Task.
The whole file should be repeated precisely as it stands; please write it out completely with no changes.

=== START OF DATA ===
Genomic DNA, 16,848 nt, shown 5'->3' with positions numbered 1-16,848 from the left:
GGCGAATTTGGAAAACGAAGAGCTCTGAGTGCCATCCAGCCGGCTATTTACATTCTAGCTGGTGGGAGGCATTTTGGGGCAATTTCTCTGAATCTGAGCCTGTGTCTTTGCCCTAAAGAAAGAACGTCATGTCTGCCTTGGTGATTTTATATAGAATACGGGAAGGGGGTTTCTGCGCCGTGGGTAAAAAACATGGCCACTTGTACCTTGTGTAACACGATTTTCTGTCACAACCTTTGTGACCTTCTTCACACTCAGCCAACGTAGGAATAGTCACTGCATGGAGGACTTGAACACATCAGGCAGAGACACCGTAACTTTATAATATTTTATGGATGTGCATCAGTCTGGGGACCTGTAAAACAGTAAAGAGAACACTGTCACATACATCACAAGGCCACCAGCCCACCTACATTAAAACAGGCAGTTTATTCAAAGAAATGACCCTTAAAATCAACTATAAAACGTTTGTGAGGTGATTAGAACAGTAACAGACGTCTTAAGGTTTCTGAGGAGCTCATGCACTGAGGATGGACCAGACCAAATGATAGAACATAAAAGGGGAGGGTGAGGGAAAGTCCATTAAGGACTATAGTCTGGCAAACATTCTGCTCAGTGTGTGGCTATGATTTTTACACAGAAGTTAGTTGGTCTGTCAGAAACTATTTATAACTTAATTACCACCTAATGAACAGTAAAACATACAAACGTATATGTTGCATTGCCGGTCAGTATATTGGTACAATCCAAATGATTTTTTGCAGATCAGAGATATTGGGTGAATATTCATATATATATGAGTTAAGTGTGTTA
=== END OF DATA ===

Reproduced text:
Genomic DNA, 16,848 nt, shown 5'->3' with positions numbered 1-16,848 from the left:
GGCGAATTTGGAAAACGAAGAGCTCTGAGTGCCATCCAGCCGGCTATTTACATTCTAGCTGGTGGGAGGCATTTTGGGGCAATTTCTCTGAATCTGAGCCTGTGTCTTTGCCCTAAAGAAAGAACGTCATGTCTGCCTTGGTGATTTTATATAGAATACGGGAAGGGGGTTTCTGCGCCGTGGGTAAAAAACATGGCCACTTGTACCTTGTGTAACACGATTTTCTGTCACAACCTTTGTGACCTTCTTCACACTCAGCCAACGTAGGAATAGTCACTGCATGGAGGACTTGAACACATCAGGCAGAGACACCGTAACTTTATAATATTTTATGGATGTGCATCAGTCTGGGGACCTGTAAAACAGTAAAGAGAACACTGTCACATACATCACAAGGCCACCAGCCCACCTACATTAAAACAGGCAGTTTATTCAAAGAAATGACCCTTAAAATCAACTATAAAACGTTTGTGAGGTGATTAGAACAGTAACAGACGTCTTAAGGTTTCTGAGGAGCTCATGCACTGAGGATGGACCAGACCAAATGATAGAACATAAAAGGGGAGGGTGAGGGAAAGTCCATTAAGGACTATAGTCTGGCAAACATTCTGCTCAGTGTGTGGCTATGATTTTTACACAGAAGTTAGTTGGTCTGTCAGAAACTATTTATAACTTAATTACCACCTAATGAACAGTAAAACATACAAACGTATATGTTGCATTGCCGGTCAGTATATTGGTACAATCCAAATGATTTTTTGCAGATCAGAGATATTGGGTGAATATTCATATATATATGAGTTAAGTGTGTTA